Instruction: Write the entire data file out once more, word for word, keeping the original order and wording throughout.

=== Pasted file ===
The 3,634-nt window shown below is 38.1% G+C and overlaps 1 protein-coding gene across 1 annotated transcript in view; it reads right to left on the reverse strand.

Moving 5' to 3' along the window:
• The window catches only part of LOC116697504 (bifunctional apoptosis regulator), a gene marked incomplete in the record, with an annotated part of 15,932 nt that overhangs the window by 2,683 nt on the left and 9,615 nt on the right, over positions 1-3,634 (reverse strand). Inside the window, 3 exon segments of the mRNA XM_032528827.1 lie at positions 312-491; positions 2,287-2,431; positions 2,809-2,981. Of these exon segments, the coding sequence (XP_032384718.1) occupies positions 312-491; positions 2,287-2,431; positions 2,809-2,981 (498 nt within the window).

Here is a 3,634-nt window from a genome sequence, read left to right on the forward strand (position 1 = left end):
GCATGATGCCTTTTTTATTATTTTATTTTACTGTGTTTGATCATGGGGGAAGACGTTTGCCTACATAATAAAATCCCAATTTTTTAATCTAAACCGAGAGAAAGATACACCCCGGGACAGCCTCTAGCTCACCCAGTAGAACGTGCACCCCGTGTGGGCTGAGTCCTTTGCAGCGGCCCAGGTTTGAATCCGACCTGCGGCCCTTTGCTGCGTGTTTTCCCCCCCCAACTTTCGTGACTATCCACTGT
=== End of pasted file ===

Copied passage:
The 3,634-nt window shown below is 38.1% G+C and overlaps 1 protein-coding gene across 1 annotated transcript in view; it reads right to left on the reverse strand.

Moving 5' to 3' along the window:
• The window catches only part of LOC116697504 (bifunctional apoptosis regulator), a gene marked incomplete in the record, with an annotated part of 15,932 nt that overhangs the window by 2,683 nt on the left and 9,615 nt on the right, over positions 1-3,634 (reverse strand). Inside the window, 3 exon segments of the mRNA XM_032528827.1 lie at positions 312-491; positions 2,287-2,431; positions 2,809-2,981. Of these exon segments, the coding sequence (XP_032384718.1) occupies positions 312-491; positions 2,287-2,431; positions 2,809-2,981 (498 nt within the window).

Here is a 3,634-nt window from a genome sequence, read left to right on the forward strand (position 1 = left end):
GCATGATGCCTTTTTTATTATTTTATTTTACTGTGTTTGATCATGGGGGAAGACGTTTGCCTACATAATAAAATCCCAATTTTTTAATCTAAACCGAGAGAAAGATACACCCCGGGACAGCCTCTAGCTCACCCAGTAGAACGTGCACCCCGTGTGGGCTGAGTCCTTTGCAGCGGCCCAGGTTTGAATCCGACCTGCGGCCCTTTGCTGCGTGTTTTCCCCCCCCAACTTTCGTGACTATCCACTGT